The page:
Adopting a child is an incredibly rewarding experience for many parents whether or not they have biological children of their own however, like most things, it doesn’t come without some worries. One of the biggest worries that parents can have is whether they’ll be able to bond with their adopted child.

Bonding or attachment refers to the emotional connection or the strength of the relationship between one person and another. In parenting terms, bonding is the relationship which develops between a parent and their child.

Bonding is crucial to the healthy development of an infant’s brain during the first two years of their life. It is most is successful when there is constant communication and contact between the mother or primary care giver and baby. In most cases, bonding is easiest when the child is adopted in infancy.

At Malaika Babies’ Home, once a child arrives they’re assigned one carer for the duration of their stay. This is so they can form attachments with their primary care giver and help to ensure healthy development. When an adoptive parent is matched with the child, there is a transitional period whereby the parent is able to spend time bonding with them before taking them home. This is also important for the child to transition the bond that they’ve developed with their carer. As all our children will have already formed healthy attachments this should be a time of great joy for both parent and child as they get to know one another. When the time comes to take their child home there should already be a strong bond developing between them which will only strengthen after more time together.

Carers at Malaika Babies Home


Could you give a child a loving family? For more information on adoption please send an email to [email protected] or call 0776110304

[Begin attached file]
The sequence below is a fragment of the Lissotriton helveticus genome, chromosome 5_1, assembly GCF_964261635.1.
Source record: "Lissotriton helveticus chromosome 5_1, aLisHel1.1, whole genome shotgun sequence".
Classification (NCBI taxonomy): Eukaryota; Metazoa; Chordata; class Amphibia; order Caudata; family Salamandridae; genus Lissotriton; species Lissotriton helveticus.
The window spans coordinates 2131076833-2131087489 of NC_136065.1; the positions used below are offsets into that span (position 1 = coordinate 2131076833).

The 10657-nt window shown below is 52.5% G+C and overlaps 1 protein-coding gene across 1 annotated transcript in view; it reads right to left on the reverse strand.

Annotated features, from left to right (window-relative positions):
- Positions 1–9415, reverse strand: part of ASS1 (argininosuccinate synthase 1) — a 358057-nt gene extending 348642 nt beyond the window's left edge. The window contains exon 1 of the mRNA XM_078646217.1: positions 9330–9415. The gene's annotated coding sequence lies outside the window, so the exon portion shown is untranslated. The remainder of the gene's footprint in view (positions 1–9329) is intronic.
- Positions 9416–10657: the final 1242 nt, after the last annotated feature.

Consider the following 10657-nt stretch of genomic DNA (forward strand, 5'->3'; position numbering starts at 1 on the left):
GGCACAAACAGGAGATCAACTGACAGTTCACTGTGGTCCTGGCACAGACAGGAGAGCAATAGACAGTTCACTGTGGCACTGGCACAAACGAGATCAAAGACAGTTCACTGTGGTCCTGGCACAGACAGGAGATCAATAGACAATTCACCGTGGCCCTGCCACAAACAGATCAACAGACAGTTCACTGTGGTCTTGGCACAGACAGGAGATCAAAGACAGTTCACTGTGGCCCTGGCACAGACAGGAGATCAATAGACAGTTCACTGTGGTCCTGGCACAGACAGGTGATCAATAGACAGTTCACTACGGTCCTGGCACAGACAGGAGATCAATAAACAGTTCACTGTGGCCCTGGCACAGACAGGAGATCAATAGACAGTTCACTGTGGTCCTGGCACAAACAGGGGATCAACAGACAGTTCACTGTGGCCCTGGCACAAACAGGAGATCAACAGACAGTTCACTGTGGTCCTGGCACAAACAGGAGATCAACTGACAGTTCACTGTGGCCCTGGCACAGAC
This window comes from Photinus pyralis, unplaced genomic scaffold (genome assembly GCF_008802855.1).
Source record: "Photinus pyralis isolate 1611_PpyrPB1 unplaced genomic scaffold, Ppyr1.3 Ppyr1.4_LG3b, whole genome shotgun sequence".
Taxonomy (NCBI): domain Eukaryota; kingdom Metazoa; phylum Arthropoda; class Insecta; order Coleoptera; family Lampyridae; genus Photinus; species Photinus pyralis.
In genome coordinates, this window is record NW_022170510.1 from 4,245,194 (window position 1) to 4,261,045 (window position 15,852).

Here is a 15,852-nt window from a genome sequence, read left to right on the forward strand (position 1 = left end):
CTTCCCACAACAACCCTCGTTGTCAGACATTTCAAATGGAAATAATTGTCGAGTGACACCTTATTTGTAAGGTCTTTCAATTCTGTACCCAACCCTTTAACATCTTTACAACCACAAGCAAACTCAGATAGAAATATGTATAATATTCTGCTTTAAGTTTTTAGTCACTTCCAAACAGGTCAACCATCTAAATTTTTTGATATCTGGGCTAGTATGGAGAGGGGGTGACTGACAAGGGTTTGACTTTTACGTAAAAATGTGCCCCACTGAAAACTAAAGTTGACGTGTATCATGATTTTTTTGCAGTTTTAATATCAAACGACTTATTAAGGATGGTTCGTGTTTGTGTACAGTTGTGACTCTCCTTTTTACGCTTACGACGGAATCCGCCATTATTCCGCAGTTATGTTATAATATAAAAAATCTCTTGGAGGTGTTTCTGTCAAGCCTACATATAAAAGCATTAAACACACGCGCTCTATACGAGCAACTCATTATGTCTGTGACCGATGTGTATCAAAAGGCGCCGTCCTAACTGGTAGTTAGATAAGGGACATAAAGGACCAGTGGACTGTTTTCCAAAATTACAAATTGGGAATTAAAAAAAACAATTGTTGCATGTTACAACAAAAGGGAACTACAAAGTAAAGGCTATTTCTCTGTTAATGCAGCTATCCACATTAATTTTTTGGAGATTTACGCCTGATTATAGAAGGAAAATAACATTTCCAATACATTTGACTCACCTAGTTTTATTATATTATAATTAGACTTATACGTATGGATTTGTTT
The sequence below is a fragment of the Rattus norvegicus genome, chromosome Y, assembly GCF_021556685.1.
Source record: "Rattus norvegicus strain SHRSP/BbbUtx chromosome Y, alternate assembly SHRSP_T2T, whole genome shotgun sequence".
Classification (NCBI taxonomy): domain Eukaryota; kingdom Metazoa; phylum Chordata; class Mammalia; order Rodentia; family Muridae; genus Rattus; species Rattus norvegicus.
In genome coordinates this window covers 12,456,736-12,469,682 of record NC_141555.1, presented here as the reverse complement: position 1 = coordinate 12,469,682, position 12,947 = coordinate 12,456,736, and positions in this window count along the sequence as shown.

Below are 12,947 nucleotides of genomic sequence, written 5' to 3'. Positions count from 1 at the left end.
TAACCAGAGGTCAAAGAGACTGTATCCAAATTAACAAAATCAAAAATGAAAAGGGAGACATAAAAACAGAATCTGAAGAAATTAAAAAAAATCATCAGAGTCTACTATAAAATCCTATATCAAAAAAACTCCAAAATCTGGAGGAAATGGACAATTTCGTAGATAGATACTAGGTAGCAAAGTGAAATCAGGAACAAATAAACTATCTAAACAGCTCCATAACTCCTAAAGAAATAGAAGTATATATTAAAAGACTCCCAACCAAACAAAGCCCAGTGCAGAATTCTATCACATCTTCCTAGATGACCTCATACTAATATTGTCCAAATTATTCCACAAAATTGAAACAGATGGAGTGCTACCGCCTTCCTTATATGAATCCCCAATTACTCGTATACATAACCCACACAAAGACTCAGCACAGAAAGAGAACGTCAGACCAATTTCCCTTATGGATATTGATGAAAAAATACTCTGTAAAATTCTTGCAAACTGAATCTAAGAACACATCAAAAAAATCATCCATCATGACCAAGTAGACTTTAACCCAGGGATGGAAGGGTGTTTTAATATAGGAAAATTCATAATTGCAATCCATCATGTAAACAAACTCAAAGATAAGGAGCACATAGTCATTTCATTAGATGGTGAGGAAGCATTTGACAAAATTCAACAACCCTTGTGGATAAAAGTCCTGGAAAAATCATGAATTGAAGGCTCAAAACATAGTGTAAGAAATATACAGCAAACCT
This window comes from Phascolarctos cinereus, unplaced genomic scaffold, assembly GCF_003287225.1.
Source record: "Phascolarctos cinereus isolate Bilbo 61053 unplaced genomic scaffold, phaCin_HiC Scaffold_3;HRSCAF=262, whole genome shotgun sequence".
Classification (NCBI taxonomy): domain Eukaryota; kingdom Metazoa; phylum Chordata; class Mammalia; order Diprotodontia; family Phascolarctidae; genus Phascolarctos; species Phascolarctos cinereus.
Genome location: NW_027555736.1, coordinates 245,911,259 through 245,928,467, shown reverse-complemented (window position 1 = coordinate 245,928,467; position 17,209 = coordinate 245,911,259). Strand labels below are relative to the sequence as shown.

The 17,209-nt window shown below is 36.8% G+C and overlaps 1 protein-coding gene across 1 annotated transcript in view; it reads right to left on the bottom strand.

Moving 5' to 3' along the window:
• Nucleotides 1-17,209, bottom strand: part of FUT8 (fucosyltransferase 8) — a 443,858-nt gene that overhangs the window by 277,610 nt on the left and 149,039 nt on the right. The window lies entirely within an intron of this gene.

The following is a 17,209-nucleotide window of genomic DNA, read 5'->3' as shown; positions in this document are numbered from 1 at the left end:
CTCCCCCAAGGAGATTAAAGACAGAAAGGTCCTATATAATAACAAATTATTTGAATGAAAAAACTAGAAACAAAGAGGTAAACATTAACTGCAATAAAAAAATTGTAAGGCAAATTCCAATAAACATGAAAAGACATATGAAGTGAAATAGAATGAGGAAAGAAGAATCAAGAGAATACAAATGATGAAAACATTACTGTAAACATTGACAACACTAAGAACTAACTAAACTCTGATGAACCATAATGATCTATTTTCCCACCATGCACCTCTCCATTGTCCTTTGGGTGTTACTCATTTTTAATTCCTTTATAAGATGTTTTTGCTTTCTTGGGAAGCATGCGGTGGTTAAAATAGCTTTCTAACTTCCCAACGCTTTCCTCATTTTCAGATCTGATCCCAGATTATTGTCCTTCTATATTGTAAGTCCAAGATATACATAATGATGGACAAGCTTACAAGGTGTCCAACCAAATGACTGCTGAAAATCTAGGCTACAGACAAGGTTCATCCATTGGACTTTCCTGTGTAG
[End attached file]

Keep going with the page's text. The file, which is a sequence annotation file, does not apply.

To watch the rest of Sarah’s presentation, click on the link below.


adoption open day open day event

Adoptive Parents Coffee Morning

Families for Children hold regular coffee mornings and training session for adoptive and prospective adoptive parents. This is usually a moment where parents who are adopting or thinking about adoption, meet together for a cup of coffee to share experiences, challenges, common issues on adoption and  gain support from each other.



Adoptive and prospective adoptive parents listen  to the main speaker of the day during the last coffee morning get together.

A big number of  Adoptive and prospective adoptive parents showed up at the last  Coffee Morning that was held  on 23rd March 2013 s at CRANE/VIVA Offices in Namirembe.We had a great time getting to know each other, sharing experiences and laughing over our cups of coffee.

Please mark  20th April 2013 on your calendars. It will be the day when   a one day adoptive and prospective adoptive parents training  will be conducted from 9:00am to 3:30pm .A contribution by each  parent attending of  20,000 shillings only  goes towards their break tea, Lunch and certificates at the end of the training.

You are also encouraged to inform other prospective and adoptive parents and fostering parents about these events or forward these dates to them and encourage them to attend as well.

For more information: Email Roger Mbazira at [email protected]